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    • annetbell says:

      Angie, you are such a good story teller and writer. You have a kind and gentle heart that is quite evident and you are so encouraging, not just to me but I think to everyone you meet and know. Your sickness and other challenges in your life have made you sensitive to others’s challenges.

      I am afraid we in the States are living in a throw away society and don’t really appreciate the old, but are always searching for the new…phone, game, house, car…but there things don’t bring happiness. You have discovered that things don’t bring happiness but sharing and encouraging do to you and the friend to whom you give of yourself. Have a good night sleep and may the sunshine forever shine in your heart!

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  10. Anjali says:

    Anne, your post is as spectacular as temple.. Loved it.. 🙂
    Keep exploring Incredible India and let us explore it through your posts !!!

    Namaste!!!!

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    • annetbell says:

      I am so glad that you approve. At first I was very nervous thinking I was very presumptuous to be writing on incredible India and Indians were going to read it, but the warm gracious Indians have all been so encouraging! Peace!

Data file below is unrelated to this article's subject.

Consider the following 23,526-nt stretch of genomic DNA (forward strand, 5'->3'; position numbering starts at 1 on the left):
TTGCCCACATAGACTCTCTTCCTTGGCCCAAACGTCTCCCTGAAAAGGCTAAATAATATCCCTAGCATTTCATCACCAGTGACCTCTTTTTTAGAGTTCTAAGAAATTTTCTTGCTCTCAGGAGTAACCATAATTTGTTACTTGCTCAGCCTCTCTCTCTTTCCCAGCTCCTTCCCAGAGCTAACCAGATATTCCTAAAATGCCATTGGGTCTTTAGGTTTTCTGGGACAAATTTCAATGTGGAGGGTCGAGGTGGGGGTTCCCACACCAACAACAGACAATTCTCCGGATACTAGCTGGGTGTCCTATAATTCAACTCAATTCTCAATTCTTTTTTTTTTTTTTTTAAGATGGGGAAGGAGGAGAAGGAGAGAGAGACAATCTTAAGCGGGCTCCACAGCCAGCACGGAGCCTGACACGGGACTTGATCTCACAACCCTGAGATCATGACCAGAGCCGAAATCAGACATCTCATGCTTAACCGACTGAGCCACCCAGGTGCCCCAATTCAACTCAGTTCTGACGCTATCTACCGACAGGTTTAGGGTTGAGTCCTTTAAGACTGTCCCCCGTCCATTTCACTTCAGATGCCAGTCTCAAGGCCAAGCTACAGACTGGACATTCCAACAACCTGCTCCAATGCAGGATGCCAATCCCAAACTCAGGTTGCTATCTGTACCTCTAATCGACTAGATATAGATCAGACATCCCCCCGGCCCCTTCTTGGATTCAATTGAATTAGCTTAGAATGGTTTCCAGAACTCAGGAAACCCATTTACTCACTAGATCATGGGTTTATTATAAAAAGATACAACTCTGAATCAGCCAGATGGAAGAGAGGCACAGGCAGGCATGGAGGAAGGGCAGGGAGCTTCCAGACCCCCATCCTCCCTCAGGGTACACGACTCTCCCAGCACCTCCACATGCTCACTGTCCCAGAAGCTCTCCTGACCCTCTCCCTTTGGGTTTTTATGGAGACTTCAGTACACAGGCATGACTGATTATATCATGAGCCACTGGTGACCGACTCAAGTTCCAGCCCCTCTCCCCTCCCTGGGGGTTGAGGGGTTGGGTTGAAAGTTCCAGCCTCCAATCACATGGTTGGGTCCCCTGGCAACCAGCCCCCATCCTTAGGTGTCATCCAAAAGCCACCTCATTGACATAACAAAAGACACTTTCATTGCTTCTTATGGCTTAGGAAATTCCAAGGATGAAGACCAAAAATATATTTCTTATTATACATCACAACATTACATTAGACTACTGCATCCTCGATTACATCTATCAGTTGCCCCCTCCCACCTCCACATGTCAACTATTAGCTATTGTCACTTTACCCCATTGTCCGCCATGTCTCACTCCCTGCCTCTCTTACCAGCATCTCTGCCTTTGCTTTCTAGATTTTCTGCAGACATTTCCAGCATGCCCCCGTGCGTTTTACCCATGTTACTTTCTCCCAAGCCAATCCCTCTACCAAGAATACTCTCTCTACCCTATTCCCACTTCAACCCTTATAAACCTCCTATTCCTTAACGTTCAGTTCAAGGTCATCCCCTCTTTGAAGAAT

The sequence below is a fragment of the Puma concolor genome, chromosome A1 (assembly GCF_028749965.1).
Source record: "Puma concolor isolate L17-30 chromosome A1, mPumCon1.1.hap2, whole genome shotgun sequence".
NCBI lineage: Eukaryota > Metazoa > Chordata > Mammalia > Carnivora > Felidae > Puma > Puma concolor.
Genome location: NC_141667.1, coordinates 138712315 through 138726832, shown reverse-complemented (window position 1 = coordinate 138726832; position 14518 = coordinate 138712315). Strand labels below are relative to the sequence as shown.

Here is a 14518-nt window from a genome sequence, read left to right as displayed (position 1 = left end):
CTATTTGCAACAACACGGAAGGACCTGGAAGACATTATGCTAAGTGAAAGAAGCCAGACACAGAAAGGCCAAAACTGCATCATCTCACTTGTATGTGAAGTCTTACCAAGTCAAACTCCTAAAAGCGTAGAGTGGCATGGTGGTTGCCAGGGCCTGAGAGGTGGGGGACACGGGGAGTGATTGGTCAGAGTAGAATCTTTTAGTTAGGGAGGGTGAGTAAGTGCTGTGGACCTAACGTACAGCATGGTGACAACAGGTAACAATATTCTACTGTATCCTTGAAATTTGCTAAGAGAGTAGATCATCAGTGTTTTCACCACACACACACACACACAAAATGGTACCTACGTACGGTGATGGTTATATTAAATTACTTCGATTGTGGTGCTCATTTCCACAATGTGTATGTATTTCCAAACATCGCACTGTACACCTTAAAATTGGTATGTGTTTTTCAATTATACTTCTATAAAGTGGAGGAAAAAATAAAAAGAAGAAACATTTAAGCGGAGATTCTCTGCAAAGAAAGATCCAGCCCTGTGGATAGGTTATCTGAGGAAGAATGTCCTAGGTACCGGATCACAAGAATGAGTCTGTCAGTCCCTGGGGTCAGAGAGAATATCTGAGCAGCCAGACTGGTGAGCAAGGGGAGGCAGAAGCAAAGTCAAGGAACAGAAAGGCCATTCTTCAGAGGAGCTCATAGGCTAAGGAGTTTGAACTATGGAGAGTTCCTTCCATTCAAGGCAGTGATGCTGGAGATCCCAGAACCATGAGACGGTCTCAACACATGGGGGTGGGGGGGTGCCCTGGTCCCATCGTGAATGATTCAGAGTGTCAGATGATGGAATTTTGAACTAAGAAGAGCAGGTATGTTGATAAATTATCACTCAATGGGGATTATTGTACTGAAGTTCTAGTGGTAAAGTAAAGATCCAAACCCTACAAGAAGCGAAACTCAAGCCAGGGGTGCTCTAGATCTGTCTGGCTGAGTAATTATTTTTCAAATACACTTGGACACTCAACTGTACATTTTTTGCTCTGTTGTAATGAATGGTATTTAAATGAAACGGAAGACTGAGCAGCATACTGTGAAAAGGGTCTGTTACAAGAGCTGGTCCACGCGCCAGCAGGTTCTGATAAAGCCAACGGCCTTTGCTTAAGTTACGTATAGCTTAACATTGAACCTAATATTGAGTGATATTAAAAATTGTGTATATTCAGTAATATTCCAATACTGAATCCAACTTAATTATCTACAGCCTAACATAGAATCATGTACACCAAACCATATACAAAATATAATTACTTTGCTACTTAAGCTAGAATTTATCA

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  11. wonderfully done, great pics !!!!

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  12. giselzitrone says:

    Wunderschöne Bilder wünsche einen schönen Tag lieber Gruß und Freundschaft.Gislinde

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  13. Swati Singh says:

    Amazing architectural temple! great post.

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  14. Joanne says:

    Thank you for sharing – those stone carvings are simply incredible! 🙂

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  15. Incredible carvings! 🙂

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  16. Rachel T says:

    This is wonderful 🙂 The fact that these beautiful and intricate designs are so well preserved is definitely a testament to the great skill that went into building the temple. How lucky you were to witness first hand such magnificent architecture!

    Like